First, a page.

As laid out in the article:

It turns out that any device you connect with an iOS via the USB port can obtain your device's Universal Device ID (UDID), as long as the device isn't passcode-locked. It just takes a second, so if you plug in your device while it's unlocked, or unlock it while plugged in, or just don't have a passcode, Mactans can attack.

Why only those you don't own? For all I know, the north Koreans/Mossad/NSA/Chinese government/... (Pick whoever you want as the villain) could have planted this functionality in every USB adapter Apple/brand X (pick whoever you feel could fall for this) sells.

IIRC the adapter would need internet access to add your devices UDID to the certificate.

Unless they use an enterprise signing certificate.

This title is a bit misleading.

It should be 'don't plug your iphone into a charger you don't own'

the other 90% of us are unaffected by this hack.

Your implicit comment that the link only points out an iOS vulnerability is correct, but don't you think it's good advice generally?

Instead of carrying a power pack or USB condom and what not, isn't it just easier to carry the charger you trust? After all, it's the untrusted charger you want to avoid, no?

A few of these plugged in at airport boarding areas with a "For your convenience" sign would be very successful.

I thought developer accounts were limited to 100 test devices per year. Does this get around that limit?

It would be nice if phone manufacturers would simply separate the power and data ports into two. Designers probably cringe at that suggestion because it would interrupt the sleek form factor but isn't it the best possible solution to this security risk?

Most consumers don't think about security beyond enabling a lock screen. Average people do not think twice about promiscuously plugging their devices into any ports they find. This attack vector is entirely off their radar. On the other hand, gadget purchasers care deeply about sleekness. Based on reactions I have witnessed, I suspect some people may even be sexually aroused by gadget sleekness. Therefore, at this point there is little incentive for a company to sacrifice their product's sleekness for a security enhancement. Until typical customers start caring I do not see a split-port solution happening.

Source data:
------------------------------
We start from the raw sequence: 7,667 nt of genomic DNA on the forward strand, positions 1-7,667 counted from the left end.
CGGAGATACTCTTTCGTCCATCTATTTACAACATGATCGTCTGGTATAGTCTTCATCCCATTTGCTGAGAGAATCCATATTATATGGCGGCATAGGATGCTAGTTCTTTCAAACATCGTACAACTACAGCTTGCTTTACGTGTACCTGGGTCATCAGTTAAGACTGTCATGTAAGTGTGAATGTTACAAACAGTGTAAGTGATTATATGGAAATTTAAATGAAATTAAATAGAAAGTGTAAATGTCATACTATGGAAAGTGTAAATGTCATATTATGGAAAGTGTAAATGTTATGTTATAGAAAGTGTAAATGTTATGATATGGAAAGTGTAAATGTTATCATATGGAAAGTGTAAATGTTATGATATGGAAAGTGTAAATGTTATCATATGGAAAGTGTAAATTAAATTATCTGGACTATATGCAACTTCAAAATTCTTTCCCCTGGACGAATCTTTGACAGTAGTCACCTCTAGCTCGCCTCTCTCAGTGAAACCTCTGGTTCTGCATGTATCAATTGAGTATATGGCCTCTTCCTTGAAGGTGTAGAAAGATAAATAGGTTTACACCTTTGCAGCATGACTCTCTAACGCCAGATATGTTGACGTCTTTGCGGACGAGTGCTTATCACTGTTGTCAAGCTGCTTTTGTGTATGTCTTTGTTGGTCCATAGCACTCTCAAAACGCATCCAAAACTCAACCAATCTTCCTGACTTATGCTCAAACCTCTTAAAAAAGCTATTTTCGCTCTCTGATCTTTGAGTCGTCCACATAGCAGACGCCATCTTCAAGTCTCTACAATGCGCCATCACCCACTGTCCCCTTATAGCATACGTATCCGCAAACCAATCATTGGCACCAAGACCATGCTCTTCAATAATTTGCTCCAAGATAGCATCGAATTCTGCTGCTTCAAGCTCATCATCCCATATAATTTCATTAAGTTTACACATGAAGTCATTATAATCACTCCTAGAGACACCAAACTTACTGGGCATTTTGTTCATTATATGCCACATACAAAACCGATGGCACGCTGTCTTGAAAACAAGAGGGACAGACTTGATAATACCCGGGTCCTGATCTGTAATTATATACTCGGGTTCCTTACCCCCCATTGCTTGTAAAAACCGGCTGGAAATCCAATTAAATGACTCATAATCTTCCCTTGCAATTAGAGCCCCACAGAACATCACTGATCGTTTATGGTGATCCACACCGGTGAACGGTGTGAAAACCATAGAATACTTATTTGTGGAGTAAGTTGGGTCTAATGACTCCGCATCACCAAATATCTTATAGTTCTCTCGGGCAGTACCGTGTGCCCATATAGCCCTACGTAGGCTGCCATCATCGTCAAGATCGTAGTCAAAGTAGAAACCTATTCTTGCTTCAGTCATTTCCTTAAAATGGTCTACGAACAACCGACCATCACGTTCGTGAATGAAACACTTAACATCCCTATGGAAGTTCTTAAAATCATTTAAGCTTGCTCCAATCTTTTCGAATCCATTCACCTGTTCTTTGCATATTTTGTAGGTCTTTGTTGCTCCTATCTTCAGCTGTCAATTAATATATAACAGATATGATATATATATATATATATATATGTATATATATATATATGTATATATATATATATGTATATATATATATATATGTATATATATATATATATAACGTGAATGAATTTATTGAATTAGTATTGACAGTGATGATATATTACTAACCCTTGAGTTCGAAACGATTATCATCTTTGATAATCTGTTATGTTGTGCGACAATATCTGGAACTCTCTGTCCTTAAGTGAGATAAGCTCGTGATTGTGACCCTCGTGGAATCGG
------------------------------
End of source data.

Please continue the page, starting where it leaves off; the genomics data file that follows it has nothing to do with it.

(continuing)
Personally, I don't want to carry around a bunch of USB cables and a bunch of power cables. USB provides enough power to charge my phone. I'm glad I can charge with a "standard cable" (as long as I take a few simple precautions).

Wow -- this hadn't even crossed my mind. Regarding Android devices (mine included):

Could I just hide a tiny linux OS inside a charger? Then when someone plugs in the device just auto-mounts the SD card and copies away? Is it that simple?

Does android ask you for permission to be mounted or at least notify you?

Im still using an old n900 which asks you if you want it to just load its battery, be a modem or be a mass storage device.

I'm not sure if this is what you meant but mine always has a prompt of some kind (varied between phones) for connecting to pc. I'm not sure if there is a way to disable that or if it was phone specific.

Since you've got an N900, you can do even better than that:

- Different filesystems (unlikely this would work with anything but FAT based).

- Encrypted filesystems.

- Simply disabling the capability (I can't remember the last time I used USB data transfer on mine).

Of course, it's easy to do the above on a phone you actually have control over. Sorry, iPhone users.

No. My Sony xperia does not ask. It automatically mounts in osx

icons popped up in the notification bar that show its being mounted through USB for all the android devices i have ever owned: droid, htc thunderbolt, galaxy s3, xoom...

I've always wondered how safe those dirt-cheap USB hubs on eBay are. Seems like a potential attack vector for unsuspecting buyers where you also likely know the name and address of the victim from shipping it to them.

If you can order from Taobao (China) directly, here is the device I bought last week: http://detail.tmall.com/item.htm?spm=a230r.1.14.27.Op5P4y&id... (not affiliated, around $0.8 USD).

Another added advantage in using the device is it can double the current output from my Macbook Air USB port, i.e. from 500ma to 1000ma, so now I can fully charge my Samsung S4 within 4 hrs (as compared to 7-8 hrs previously).

I don't understand the threat.

All it does is install a provisioning profile on the device to allow it to install any app it wants, that can make private API calls that would normally be rejected by Apple if they tried to submit the app.

So essentially, it allows them to install apps that have the exact same restrictions as apps for jailbroken devices. Or do I have it wrong?

Well, then it installs an app. And yes, it's the same restrictions as apps for jailbroken devices....and they can take over your phone pretty easily (as described in the article). Sounds like you have the specifics right but may not understand the implications?

Okay. I just find the originality of the vulnerability exaggerated (e.g. giving the process some special name (mactans) when all it is is a dev account installing an app on a device).

The interesting part is that it can be done invisibly when you thought you were just plugging in to charge.

Just use a wall socket adapter. Problem solved.

Well... we have Ethernet over power line, so why not USB? ;)